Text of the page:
The classic young adult novel, The Pigman, written in 1968, revolutionized young adult literature. Through the characters of John and Lorraine, it openly displayed negative attitudes that teenagers feel towards parents and adults for one of the first times in history. It displays teenage reality honestly, through drinking, smoking, cussing, negative parent-child relationships, a subtle inference to a teen pregnancy, and self-centered motivation.
The story starts out with a boy starting to write an epic, in first person voice, about something important that he needs to come to terms with. The second chapter is told by the other main character, a girl, Lorraine. From that point on the chapters flip-flop from one point of view to the other. It is an interesting and effective writing technique. The use of grapics, such as graffeti, in parts of the book add visual appeal and interest to the text.
This dramatic story revolves around two teenagers, John and Lorraine, high school sophomores. It is a retelling of events of how the two friends met and befriended lonely and simple, Mr. Pignati (the Pigman), which ultimately leads to his death. The relationship started when the two make a prank phone call to his house asking for a donation to a fake charity. When the elderly man says that he will give them money, they go to his house and an ongoing relationship ensues. He offers them money, food, fun, shopping sprees, acceptance, a place to feel welcome; everything that their parents and their homes don't.
They do many things with Mr. Pignati (nicknamed the Pigman for his cherished collection of pigs that he keeps in a back room.) They try fancy foods and drink wine, watch TV, Lorraine tries on his dead wife's clothes, they skip school and go on shopping sprees with Mr. Pignati who buys them roller-skates, and go to the zoo to visit Bobo, a baboon that Mr. Pignati considers his friend. In general, they just have a great time. When they are all goofing off at his house, Mr. Pignati suffers from a heart attack while chasing John up the stairs. He seems to being recovering well in the hospital when John decides to use the trusting Mr. Pignati's house to host a party. Things get out of control when the teenagers get drunk. When an uninvited boy, Norton, shows up, wanting to steal from the house, he starts smashing all of the pigs, looking for money. A taxi pulls up and the Pigman steps into the house. John and Lorraine are taken home to their parents.
Trying to reconcile with Mr. Pignati they invite hime to the zoo. He accepts their invitation to go see Bobo, his beloved baboon friend. When they get there, they discover that the baboon has died. Does this possibly symbolize that their friendship is dead as well? Mr. Pignati has a heart attack right there and then and dies.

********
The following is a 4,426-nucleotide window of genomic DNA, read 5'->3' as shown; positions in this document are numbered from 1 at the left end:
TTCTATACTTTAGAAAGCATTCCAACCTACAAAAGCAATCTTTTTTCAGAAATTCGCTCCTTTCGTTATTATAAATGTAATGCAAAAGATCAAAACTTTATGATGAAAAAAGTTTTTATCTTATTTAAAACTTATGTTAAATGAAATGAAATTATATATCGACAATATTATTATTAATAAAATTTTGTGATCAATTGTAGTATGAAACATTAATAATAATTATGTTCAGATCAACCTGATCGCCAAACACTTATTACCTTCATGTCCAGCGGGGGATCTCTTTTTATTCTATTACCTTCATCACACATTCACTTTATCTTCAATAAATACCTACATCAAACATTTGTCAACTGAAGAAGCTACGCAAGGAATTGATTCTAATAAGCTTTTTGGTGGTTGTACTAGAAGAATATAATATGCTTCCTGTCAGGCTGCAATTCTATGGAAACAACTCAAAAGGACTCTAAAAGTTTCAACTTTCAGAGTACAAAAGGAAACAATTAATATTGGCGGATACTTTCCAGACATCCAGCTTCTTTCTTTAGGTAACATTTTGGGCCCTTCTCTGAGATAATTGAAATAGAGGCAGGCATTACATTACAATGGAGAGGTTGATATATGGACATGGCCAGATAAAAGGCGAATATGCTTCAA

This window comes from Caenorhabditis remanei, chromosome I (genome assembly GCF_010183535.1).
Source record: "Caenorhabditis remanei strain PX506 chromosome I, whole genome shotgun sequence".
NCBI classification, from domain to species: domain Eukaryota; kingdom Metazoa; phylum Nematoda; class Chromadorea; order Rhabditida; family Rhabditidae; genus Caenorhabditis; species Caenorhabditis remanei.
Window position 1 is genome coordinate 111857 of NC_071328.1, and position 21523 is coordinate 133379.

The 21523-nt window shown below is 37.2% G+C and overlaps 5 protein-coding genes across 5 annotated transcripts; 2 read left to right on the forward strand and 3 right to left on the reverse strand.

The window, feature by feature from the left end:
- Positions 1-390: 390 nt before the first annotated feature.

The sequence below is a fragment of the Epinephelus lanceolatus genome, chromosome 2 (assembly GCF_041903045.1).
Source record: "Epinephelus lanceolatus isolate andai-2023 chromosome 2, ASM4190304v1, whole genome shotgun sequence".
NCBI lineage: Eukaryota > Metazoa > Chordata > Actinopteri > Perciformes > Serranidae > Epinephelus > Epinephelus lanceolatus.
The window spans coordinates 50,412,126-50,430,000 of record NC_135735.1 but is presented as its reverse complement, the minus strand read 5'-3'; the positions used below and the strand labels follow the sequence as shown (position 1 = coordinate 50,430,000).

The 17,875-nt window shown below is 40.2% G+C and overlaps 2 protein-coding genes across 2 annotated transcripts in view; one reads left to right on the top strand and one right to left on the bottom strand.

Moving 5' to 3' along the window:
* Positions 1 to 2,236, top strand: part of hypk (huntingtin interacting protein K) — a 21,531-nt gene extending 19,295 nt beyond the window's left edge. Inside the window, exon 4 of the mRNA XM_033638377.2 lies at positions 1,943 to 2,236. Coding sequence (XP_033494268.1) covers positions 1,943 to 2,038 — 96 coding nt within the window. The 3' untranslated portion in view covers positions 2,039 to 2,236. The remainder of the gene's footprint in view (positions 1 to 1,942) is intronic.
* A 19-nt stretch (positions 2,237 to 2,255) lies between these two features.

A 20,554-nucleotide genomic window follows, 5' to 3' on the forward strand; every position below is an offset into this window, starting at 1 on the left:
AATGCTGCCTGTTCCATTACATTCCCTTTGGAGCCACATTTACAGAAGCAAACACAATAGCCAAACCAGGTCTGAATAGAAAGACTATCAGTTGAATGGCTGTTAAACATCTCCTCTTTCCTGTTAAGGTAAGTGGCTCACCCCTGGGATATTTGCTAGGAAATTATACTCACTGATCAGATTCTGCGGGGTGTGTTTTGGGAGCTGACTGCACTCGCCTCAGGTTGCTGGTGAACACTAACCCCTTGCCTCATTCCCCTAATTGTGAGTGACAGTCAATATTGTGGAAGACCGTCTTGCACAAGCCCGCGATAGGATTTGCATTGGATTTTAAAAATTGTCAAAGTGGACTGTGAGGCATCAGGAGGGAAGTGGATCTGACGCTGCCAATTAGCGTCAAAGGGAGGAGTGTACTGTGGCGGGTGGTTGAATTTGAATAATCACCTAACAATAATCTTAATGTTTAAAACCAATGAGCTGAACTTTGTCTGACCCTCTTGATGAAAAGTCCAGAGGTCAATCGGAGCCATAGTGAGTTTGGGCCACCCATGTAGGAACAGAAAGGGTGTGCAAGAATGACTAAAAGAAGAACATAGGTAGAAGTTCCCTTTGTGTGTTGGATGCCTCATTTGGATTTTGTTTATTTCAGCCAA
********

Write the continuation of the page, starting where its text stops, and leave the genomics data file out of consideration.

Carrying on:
The characterization of the teenagers in this book may be realistic, but I hope not. They are extremely self-centered and self-motivated, taking but not giving back unless it is out of guilt. The Pigman represents the ideal adult in their eyes, giving, fun loving and understanding. He is more like an adolescent himself than an adult is. He is the only adult that is portrayed favorably in the book. Adults in the book are raked over the coals. John calls his father, the Bore, and his mother is displayed as a dimwit (all she cares about is keeping her house free from a speck of dust.) The parents are portrayed as thieves (Lorraine's mother, a nurse, steals from her patients) unforgiving of past relationships (hung up on her failed marriage, she is fearful that Lorraine is going to be abused sexually.)
The setting for the story is often in Mr. Pignatis house, where they hang out a lot. It is a fun, safe, welcoming place. When they are in their own homes they feel unwelcome and lonely. Other parts of the book take place at the zoo, a store, a cemetery, and school library (where they write the epic.)
The theme, in my mind at least, is death. Not necessarily physical death, although there is plenty of that (Conchetta, Mr. Pignati, Bobo, cemetery and freshly dug graves, a crazy woman (or prophet?) on the bus chanting, death is coming.) Death of childhood in this coming of age story are represented as well. On the last page of the book John states that they had trespassed, trespassed into adulthood. Now that they have visited, they are there to stay.
This is a short book in words, but long in depth and meaning. If you peel back the layers of meaning behind the few words it will take a long time to digest.
Zindel, Paul. 1968. THE PIGMAN. New York: Dell Publishing. ISBN: 0-440-96970-0.